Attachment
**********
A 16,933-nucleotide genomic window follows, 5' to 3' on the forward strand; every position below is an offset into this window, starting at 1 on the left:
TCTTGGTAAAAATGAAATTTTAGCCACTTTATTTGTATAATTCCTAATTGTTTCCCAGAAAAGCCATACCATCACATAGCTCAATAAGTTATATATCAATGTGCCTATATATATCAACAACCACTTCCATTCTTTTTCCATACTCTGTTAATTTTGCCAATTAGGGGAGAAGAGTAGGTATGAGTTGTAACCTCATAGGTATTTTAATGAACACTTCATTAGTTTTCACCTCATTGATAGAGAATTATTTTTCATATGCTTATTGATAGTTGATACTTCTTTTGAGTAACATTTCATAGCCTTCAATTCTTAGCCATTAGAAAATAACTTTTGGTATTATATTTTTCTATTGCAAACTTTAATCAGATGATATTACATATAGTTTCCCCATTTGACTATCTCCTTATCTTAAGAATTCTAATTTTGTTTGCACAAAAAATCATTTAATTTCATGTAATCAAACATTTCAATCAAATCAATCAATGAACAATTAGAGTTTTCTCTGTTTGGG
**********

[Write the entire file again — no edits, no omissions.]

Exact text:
A 16,933-nucleotide genomic window follows, 5' to 3' on the forward strand; every position below is an offset into this window, starting at 1 on the left:
TCTTGGTAAAAATGAAATTTTAGCCACTTTATTTGTATAATTCCTAATTGTTTCCCAGAAAAGCCATACCATCACATAGCTCAATAAGTTATATATCAATGTGCCTATATATATCAACAACCACTTCCATTCTTTTTCCATACTCTGTTAATTTTGCCAATTAGGGGAGAAGAGTAGGTATGAGTTGTAACCTCATAGGTATTTTAATGAACACTTCATTAGTTTTCACCTCATTGATAGAGAATTATTTTTCATATGCTTATTGATAGTTGATACTTCTTTTGAGTAACATTTCATAGCCTTCAATTCTTAGCCATTAGAAAATAACTTTTGGTATTATATTTTTCTATTGCAAACTTTAATCAGATGATATTACATATAGTTTCCCCATTTGACTATCTCCTTATCTTAAGAATTCTAATTTTGTTTGCACAAAAAATCATTTAATTTCATGTAATCAAACATTTCAATCAAATCAATCAATGAACAATTAGAGTTTTCTCTGTTTGGG